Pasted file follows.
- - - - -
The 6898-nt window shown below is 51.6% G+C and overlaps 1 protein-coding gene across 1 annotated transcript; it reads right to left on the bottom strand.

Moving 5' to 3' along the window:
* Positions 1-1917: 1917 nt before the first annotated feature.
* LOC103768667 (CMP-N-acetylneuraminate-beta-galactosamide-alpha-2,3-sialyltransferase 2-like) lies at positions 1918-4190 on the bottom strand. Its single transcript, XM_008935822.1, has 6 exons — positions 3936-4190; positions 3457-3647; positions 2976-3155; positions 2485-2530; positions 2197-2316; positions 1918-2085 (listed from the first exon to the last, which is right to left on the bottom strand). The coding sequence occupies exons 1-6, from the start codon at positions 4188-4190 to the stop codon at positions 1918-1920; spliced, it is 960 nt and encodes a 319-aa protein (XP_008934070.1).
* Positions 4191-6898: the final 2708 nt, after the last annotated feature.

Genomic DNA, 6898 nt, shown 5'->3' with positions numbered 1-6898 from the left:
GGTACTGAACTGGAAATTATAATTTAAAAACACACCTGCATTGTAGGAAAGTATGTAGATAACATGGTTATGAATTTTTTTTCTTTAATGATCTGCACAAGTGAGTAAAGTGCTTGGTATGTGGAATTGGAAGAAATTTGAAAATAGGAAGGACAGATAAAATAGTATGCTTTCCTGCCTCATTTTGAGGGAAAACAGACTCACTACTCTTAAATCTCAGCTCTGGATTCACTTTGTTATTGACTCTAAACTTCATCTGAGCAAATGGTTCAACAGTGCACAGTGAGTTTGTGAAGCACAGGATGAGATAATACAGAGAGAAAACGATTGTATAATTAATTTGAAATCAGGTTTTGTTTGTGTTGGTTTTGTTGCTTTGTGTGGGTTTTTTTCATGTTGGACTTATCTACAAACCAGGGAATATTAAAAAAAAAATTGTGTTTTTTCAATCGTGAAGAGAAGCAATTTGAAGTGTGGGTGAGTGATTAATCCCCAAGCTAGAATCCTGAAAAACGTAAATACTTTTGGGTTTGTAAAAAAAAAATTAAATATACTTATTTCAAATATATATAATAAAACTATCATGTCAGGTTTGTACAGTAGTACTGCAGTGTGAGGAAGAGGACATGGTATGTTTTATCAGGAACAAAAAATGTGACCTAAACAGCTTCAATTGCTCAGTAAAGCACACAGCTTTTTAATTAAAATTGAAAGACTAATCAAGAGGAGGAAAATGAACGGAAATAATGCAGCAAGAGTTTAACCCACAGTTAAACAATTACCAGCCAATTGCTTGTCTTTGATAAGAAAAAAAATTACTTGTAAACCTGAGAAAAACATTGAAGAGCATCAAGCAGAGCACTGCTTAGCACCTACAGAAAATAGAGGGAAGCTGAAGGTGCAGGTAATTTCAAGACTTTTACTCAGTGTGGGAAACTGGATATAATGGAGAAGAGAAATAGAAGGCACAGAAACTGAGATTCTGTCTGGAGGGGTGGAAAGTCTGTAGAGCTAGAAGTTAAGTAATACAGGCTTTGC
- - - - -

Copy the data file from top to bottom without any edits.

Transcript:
The 6898-nt window shown below is 51.6% G+C and overlaps 1 protein-coding gene across 1 annotated transcript; it reads right to left on the bottom strand.

Moving 5' to 3' along the window:
* Positions 1-1917: 1917 nt before the first annotated feature.
* LOC103768667 (CMP-N-acetylneuraminate-beta-galactosamide-alpha-2,3-sialyltransferase 2-like) lies at positions 1918-4190 on the bottom strand. Its single transcript, XM_008935822.1, has 6 exons — positions 3936-4190; positions 3457-3647; positions 2976-3155; positions 2485-2530; positions 2197-2316; positions 1918-2085 (listed from the first exon to the last, which is right to left on the bottom strand). The coding sequence occupies exons 1-6, from the start codon at positions 4188-4190 to the stop codon at positions 1918-1920; spliced, it is 960 nt and encodes a 319-aa protein (XP_008934070.1).
* Positions 4191-6898: the final 2708 nt, after the last annotated feature.

Genomic DNA, 6898 nt, shown 5'->3' with positions numbered 1-6898 from the left:
GGTACTGAACTGGAAATTATAATTTAAAAACACACCTGCATTGTAGGAAAGTATGTAGATAACATGGTTATGAATTTTTTTTCTTTAATGATCTGCACAAGTGAGTAAAGTGCTTGGTATGTGGAATTGGAAGAAATTTGAAAATAGGAAGGACAGATAAAATAGTATGCTTTCCTGCCTCATTTTGAGGGAAAACAGACTCACTACTCTTAAATCTCAGCTCTGGATTCACTTTGTTATTGACTCTAAACTTCATCTGAGCAAATGGTTCAACAGTGCACAGTGAGTTTGTGAAGCACAGGATGAGATAATACAGAGAGAAAACGATTGTATAATTAATTTGAAATCAGGTTTTGTTTGTGTTGGTTTTGTTGCTTTGTGTGGGTTTTTTTCATGTTGGACTTATCTACAAACCAGGGAATATTAAAAAAAAAATTGTGTTTTTTCAATCGTGAAGAGAAGCAATTTGAAGTGTGGGTGAGTGATTAATCCCCAAGCTAGAATCCTGAAAAACGTAAATACTTTTGGGTTTGTAAAAAAAAAATTAAATATACTTATTTCAAATATATATAATAAAACTATCATGTCAGGTTTGTACAGTAGTACTGCAGTGTGAGGAAGAGGACATGGTATGTTTTATCAGGAACAAAAAATGTGACCTAAACAGCTTCAATTGCTCAGTAAAGCACACAGCTTTTTAATTAAAATTGAAAGACTAATCAAGAGGAGGAAAATGAACGGAAATAATGCAGCAAGAGTTTAACCCACAGTTAAACAATTACCAGCCAATTGCTTGTCTTTGATAAGAAAAAAAATTACTTGTAAACCTGAGAAAAACATTGAAGAGCATCAAGCAGAGCACTGCTTAGCACCTACAGAAAATAGAGGGAAGCTGAAGGTGCAGGTAATTTCAAGACTTTTACTCAGTGTGGGAAACTGGATATAATGGAGAAGAGAAATAGAAGGCACAGAAACTGAGATTCTGTCTGGAGGGGTGGAAAGTCTGTAGAGCTAGAAGTTAAGTAATACAGGCTTTGC